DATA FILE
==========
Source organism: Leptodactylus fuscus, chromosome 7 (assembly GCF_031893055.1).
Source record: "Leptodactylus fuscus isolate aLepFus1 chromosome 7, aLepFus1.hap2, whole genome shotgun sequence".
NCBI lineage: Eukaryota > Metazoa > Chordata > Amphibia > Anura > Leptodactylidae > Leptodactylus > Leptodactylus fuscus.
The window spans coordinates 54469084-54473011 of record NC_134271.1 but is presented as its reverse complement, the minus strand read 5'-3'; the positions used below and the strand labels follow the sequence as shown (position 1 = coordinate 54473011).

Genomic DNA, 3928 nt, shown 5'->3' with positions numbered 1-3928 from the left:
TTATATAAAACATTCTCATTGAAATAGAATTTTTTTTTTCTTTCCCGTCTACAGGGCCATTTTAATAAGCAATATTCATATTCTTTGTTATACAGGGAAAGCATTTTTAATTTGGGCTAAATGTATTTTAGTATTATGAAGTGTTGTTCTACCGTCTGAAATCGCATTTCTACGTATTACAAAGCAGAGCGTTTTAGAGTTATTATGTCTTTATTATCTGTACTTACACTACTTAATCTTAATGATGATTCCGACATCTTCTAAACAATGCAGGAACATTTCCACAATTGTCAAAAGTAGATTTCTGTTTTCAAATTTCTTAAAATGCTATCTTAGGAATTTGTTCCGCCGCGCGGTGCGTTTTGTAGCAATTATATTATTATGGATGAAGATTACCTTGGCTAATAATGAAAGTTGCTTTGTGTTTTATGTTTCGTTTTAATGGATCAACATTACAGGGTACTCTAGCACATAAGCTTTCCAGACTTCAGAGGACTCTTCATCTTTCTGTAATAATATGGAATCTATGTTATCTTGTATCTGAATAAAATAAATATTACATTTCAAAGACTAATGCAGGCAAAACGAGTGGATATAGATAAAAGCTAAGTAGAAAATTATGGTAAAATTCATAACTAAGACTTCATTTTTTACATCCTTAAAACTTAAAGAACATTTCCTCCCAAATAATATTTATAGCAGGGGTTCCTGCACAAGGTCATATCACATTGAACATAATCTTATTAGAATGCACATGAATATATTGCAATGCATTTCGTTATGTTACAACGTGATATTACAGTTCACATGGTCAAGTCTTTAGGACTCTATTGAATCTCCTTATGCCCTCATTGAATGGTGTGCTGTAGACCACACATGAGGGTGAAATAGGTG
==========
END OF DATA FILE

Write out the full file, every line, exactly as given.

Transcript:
Source organism: Leptodactylus fuscus, chromosome 7 (assembly GCF_031893055.1).
Source record: "Leptodactylus fuscus isolate aLepFus1 chromosome 7, aLepFus1.hap2, whole genome shotgun sequence".
NCBI lineage: Eukaryota > Metazoa > Chordata > Amphibia > Anura > Leptodactylidae > Leptodactylus > Leptodactylus fuscus.
The window spans coordinates 54469084-54473011 of record NC_134271.1 but is presented as its reverse complement, the minus strand read 5'-3'; the positions used below and the strand labels follow the sequence as shown (position 1 = coordinate 54473011).

Genomic DNA, 3928 nt, shown 5'->3' with positions numbered 1-3928 from the left:
TTATATAAAACATTCTCATTGAAATAGAATTTTTTTTTTCTTTCCCGTCTACAGGGCCATTTTAATAAGCAATATTCATATTCTTTGTTATACAGGGAAAGCATTTTTAATTTGGGCTAAATGTATTTTAGTATTATGAAGTGTTGTTCTACCGTCTGAAATCGCATTTCTACGTATTACAAAGCAGAGCGTTTTAGAGTTATTATGTCTTTATTATCTGTACTTACACTACTTAATCTTAATGATGATTCCGACATCTTCTAAACAATGCAGGAACATTTCCACAATTGTCAAAAGTAGATTTCTGTTTTCAAATTTCTTAAAATGCTATCTTAGGAATTTGTTCCGCCGCGCGGTGCGTTTTGTAGCAATTATATTATTATGGATGAAGATTACCTTGGCTAATAATGAAAGTTGCTTTGTGTTTTATGTTTCGTTTTAATGGATCAACATTACAGGGTACTCTAGCACATAAGCTTTCCAGACTTCAGAGGACTCTTCATCTTTCTGTAATAATATGGAATCTATGTTATCTTGTATCTGAATAAAATAAATATTACATTTCAAAGACTAATGCAGGCAAAACGAGTGGATATAGATAAAAGCTAAGTAGAAAATTATGGTAAAATTCATAACTAAGACTTCATTTTTTACATCCTTAAAACTTAAAGAACATTTCCTCCCAAATAATATTTATAGCAGGGGTTCCTGCACAAGGTCATATCACATTGAACATAATCTTATTAGAATGCACATGAATATATTGCAATGCATTTCGTTATGTTACAACGTGATATTACAGTTCACATGGTCAAGTCTTTAGGACTCTATTGAATCTCCTTATGCCCTCATTGAATGGTGTGCTGTAGACCACACATGAGGGTGAAATAGGTG